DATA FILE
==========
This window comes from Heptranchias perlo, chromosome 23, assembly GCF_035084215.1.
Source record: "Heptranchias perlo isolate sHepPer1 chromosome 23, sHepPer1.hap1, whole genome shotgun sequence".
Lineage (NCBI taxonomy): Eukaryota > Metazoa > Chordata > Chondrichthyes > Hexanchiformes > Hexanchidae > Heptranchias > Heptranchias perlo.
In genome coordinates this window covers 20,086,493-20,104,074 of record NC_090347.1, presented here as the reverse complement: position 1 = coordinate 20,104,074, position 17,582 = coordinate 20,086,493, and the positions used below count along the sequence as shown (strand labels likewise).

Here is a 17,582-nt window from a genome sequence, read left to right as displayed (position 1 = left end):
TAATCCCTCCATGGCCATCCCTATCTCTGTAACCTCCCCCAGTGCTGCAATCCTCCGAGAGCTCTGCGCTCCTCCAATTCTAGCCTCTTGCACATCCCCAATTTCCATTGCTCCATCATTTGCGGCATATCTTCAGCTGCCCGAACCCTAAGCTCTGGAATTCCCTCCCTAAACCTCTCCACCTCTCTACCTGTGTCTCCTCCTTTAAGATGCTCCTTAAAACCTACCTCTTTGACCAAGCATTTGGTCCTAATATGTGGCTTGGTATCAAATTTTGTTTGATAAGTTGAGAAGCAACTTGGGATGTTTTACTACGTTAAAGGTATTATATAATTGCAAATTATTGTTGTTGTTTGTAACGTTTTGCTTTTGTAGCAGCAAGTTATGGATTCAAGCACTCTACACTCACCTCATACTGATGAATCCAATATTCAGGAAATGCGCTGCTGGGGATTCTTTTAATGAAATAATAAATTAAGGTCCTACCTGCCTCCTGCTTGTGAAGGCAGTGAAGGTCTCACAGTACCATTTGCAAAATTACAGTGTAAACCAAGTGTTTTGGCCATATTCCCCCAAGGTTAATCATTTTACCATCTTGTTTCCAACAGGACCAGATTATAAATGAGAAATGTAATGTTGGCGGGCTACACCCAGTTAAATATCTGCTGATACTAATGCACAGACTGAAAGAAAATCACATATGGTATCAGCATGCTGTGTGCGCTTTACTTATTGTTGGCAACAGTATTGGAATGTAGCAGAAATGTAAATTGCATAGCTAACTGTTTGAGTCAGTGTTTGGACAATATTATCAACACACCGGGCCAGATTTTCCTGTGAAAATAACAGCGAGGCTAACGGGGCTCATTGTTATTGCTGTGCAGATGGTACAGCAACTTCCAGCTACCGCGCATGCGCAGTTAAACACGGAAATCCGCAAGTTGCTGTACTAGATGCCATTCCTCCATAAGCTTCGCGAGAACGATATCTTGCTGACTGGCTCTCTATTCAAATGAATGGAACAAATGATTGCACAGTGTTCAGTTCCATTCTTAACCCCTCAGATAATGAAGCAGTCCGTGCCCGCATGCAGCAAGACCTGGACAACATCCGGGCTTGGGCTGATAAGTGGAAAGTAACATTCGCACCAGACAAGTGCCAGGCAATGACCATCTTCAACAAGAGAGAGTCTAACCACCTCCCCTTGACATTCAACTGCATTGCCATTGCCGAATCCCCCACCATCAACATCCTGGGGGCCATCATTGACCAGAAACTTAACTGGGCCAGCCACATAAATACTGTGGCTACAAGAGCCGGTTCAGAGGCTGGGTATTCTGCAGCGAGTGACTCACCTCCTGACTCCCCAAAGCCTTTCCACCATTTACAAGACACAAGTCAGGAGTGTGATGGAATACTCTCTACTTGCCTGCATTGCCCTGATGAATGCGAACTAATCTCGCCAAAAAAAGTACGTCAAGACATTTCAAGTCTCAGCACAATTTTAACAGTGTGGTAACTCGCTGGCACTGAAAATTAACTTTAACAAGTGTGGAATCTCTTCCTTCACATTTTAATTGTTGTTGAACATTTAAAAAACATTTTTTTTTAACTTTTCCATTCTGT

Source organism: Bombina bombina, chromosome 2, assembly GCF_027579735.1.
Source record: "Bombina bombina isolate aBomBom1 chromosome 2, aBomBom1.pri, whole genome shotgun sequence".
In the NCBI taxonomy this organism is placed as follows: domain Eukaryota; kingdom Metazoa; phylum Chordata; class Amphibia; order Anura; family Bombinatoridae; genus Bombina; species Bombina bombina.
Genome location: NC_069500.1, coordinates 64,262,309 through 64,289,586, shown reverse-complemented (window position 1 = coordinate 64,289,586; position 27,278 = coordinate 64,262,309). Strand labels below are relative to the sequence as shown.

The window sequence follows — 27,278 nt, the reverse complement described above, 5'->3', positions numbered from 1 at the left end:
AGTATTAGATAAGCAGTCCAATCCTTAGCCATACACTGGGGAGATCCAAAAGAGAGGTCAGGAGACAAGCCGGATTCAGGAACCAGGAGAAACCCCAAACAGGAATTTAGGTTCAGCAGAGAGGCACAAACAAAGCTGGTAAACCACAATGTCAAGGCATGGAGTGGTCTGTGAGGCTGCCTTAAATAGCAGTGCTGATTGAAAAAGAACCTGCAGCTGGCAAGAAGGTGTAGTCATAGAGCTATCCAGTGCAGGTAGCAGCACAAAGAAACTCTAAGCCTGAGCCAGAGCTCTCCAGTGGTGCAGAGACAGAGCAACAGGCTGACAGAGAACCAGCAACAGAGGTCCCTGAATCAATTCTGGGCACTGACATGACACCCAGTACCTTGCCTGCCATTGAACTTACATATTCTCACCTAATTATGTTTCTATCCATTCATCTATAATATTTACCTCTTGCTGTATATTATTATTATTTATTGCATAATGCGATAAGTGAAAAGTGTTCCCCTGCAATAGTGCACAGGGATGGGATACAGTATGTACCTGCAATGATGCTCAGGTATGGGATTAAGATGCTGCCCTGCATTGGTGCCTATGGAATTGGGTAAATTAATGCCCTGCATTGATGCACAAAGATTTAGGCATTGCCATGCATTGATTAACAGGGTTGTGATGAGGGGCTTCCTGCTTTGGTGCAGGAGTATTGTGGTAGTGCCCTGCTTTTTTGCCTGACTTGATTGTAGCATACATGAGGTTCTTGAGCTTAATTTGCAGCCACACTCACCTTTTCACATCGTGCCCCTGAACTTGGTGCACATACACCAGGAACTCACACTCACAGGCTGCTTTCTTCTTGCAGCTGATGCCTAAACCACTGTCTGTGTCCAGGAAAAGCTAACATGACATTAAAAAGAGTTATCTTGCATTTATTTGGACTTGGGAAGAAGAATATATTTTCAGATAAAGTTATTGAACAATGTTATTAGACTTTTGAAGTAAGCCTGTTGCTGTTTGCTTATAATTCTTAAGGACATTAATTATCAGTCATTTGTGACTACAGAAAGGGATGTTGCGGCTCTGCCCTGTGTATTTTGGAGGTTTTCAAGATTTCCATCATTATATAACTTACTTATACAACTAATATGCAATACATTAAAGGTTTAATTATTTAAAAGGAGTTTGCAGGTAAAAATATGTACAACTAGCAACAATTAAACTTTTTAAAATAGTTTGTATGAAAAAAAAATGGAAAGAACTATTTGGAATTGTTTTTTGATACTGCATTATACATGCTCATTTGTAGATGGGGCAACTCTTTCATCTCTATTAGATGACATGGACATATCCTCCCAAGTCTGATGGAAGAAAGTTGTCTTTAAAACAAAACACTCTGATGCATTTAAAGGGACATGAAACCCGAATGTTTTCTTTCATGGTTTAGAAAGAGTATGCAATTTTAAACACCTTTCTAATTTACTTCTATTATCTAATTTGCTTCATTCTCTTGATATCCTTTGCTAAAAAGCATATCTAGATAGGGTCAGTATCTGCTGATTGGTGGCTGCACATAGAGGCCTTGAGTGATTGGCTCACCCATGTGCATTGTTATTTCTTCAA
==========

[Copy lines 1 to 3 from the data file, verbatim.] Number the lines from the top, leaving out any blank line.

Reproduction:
This window comes from Heptranchias perlo, chromosome 23, assembly GCF_035084215.1.
Source record: "Heptranchias perlo isolate sHepPer1 chromosome 23, sHepPer1.hap1, whole genome shotgun sequence".
Lineage (NCBI taxonomy): Eukaryota > Metazoa > Chordata > Chondrichthyes > Hexanchiformes > Hexanchidae > Heptranchias > Heptranchias perlo.